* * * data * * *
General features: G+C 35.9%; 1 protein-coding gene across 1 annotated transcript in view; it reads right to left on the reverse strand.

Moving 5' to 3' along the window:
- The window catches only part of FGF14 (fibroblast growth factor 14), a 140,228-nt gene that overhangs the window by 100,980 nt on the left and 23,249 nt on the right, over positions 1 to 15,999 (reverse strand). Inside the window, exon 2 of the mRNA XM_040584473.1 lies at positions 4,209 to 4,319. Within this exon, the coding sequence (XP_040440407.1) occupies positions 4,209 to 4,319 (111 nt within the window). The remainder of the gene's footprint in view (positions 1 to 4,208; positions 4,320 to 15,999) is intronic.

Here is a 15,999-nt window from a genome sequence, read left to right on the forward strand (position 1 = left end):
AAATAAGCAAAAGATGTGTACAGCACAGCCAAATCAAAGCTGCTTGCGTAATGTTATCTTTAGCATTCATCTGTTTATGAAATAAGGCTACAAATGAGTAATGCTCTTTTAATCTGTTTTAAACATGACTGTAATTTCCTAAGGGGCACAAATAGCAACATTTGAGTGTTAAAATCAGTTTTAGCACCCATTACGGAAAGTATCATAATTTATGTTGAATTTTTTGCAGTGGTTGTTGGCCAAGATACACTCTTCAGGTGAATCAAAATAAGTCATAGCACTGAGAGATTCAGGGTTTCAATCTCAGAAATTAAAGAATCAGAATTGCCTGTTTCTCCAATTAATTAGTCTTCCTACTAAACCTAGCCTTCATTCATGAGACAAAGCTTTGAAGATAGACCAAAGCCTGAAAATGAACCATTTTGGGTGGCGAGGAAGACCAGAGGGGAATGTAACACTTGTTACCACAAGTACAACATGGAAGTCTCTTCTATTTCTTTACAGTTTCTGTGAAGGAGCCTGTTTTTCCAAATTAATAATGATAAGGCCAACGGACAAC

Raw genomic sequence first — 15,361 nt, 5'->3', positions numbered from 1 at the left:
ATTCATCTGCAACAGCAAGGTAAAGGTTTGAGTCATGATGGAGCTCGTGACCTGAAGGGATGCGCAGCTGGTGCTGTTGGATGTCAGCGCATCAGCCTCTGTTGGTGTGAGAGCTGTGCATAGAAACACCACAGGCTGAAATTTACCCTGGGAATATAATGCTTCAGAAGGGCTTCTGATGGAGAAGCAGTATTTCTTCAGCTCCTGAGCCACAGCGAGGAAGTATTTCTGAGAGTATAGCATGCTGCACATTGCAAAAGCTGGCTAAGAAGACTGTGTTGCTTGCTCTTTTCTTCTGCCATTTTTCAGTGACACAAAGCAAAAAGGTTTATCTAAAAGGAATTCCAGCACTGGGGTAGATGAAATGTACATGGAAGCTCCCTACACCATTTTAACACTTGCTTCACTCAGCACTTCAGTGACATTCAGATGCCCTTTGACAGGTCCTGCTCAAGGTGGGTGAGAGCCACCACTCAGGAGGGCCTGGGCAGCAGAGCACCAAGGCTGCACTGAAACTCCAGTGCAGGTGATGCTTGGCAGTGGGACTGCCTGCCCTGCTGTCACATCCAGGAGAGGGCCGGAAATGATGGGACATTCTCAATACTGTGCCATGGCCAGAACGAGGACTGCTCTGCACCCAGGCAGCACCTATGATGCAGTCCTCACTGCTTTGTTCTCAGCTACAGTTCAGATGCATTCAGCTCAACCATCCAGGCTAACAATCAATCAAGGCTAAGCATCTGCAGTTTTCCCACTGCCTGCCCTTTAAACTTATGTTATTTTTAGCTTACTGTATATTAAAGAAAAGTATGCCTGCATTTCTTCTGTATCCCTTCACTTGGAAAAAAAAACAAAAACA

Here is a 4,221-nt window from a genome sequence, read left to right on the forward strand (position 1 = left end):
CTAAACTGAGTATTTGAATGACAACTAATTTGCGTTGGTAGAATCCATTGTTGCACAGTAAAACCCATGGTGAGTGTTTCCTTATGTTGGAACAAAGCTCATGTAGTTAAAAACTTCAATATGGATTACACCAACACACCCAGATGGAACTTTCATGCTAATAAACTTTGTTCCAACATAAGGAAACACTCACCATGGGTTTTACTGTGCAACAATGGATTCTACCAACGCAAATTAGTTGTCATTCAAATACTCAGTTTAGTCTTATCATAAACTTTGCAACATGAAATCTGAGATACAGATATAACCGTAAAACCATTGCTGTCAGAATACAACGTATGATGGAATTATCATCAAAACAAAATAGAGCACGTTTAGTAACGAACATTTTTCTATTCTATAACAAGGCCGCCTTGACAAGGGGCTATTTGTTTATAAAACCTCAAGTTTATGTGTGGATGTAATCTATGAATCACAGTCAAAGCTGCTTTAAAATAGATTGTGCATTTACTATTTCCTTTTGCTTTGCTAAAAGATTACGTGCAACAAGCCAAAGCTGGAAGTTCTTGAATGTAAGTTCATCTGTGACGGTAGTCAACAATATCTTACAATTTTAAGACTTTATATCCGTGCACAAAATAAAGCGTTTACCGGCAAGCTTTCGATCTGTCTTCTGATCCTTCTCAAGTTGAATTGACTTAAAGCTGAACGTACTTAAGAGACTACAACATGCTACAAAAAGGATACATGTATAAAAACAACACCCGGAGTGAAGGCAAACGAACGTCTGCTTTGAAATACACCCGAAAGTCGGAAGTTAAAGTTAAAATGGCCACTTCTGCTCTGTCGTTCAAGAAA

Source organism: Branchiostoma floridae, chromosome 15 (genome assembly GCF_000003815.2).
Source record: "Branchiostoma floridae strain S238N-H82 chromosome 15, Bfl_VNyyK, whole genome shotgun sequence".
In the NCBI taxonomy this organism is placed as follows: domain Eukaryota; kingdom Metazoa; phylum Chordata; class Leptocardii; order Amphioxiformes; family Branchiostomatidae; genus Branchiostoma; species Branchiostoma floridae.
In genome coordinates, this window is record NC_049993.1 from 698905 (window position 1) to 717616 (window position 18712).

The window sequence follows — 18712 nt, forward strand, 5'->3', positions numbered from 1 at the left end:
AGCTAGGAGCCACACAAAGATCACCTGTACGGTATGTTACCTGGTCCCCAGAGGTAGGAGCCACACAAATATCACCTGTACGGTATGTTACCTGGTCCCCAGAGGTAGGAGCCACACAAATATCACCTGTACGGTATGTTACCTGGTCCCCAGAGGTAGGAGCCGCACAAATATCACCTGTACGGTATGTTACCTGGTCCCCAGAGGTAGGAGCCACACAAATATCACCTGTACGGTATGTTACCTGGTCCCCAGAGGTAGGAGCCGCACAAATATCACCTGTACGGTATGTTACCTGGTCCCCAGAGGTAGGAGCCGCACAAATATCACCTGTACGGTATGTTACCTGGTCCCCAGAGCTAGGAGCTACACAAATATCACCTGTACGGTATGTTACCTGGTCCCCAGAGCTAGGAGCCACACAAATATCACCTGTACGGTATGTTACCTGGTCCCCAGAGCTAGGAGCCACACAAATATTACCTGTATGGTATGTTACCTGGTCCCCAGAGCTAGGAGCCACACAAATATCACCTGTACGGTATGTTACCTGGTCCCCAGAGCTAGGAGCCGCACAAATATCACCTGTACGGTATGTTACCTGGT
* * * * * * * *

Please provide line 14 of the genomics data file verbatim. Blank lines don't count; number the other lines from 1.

The window sequence follows — 18712 nt, forward strand, 5'->3', positions numbered from 1 at the left end: